In light of these distinctive organizational features, higher education institutions would seem to be best interpreted through cultural, social-cognition, and political models. The need for cultural models seems clear from the embeddedness of members who create and reproduce the history and values, the stable nature of employment, the strong organizational identification of members, the emphasis on values, and the multiple organizational cultures. Because there are no bottom-line measures for examining performance in higher education, image and identification are extremely important in understanding if change is occurring and how it occurs. The relationships of image and identification to change seem to indicate that social cognition is important to understand. Furthermore, the loosely coupled structure, anarchical decision-making, and ambiguous goals make meaning unclear, and social-cognition models' emphasis on multiple interpretations may be important to consider when examining and facilitating change. The shared governance system, organized anarchy, conflicting administrative and professional values, and ambiguous, competing goals also point to a need for the interpretive power of political models. Evolutionary models are important for understanding the impact of environmental factors on change, such as accreditation, foundations, and legislatures in an interdependent system, especially since these factors are growing in magnitude and influence. However, even though a higher education institution is an open system, it may have internal consistency and logic that can be damaged by the intrusion of external environmental forces.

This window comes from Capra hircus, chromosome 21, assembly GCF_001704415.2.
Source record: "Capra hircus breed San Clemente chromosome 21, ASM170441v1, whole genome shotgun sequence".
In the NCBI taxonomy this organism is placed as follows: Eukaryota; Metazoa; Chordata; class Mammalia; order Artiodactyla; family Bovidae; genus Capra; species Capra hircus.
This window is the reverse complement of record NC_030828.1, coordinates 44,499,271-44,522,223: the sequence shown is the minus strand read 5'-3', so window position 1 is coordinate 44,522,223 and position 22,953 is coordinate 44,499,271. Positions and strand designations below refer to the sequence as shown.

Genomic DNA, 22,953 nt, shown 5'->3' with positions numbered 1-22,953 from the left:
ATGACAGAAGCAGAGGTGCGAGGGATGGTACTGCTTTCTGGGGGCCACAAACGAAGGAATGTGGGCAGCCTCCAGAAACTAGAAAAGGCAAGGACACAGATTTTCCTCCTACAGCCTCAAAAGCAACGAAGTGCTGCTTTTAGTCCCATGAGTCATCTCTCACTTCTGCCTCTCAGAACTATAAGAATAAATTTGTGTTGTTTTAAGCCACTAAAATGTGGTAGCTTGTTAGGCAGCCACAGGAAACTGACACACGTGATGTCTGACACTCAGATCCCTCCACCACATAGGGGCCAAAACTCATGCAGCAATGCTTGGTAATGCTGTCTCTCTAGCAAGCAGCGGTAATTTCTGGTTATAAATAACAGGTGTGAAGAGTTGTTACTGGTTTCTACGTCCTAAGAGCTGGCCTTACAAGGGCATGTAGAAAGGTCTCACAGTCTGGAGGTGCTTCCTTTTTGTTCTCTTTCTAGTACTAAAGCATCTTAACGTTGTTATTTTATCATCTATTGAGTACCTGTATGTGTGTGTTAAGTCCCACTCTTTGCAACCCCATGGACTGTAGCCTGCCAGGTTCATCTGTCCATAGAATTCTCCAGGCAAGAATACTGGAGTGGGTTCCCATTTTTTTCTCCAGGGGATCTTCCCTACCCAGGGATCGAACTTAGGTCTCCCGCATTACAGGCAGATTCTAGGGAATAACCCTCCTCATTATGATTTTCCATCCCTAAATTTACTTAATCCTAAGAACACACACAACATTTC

HIGHER EDUCATION MODELS OF CHANGE: EXAMINATION THROUGH THE TYPOLOGY OF SIX MODELS
RESEARCH-BASED PRINCIPLES OF CHANGE
* Promote organizational self-discovery
* Be aware of how institutional culture affects change
* Realize that change in higher education is often political
* Lay groundwork for change
* Focus on adaptability
* Construct opportunities for interaction to develop new mental models
* Strive to create homeostasis and balance external, forces with internal environment
* Combine traditional teleological tools such as establishing vision, planning, or strategy with social-cognition, cultural, and political strategies
* Be open to a disorderly process
* Facilitate shared governance and collective decision-making
* Articulate core characteristics
* Focus on image
* Connect the change process to individual and institutional identity
* Create a culture of risk and help people in changing belief systems
* Be aware that various levels or aspects of the organization will need different change models
* Realize that strategies for change vary by change initiative
* Consider combining models or approaches, as is demonstrated within the multiple models These will help you to develop a systematic and systemic process of change that works with individuals, acknowledges change as a human process, is sensitive to the distinctive characteristics of higher education, is context- based, achieves balance of internal and external forces, and is open to creativity and leveraging change through chance occurrences.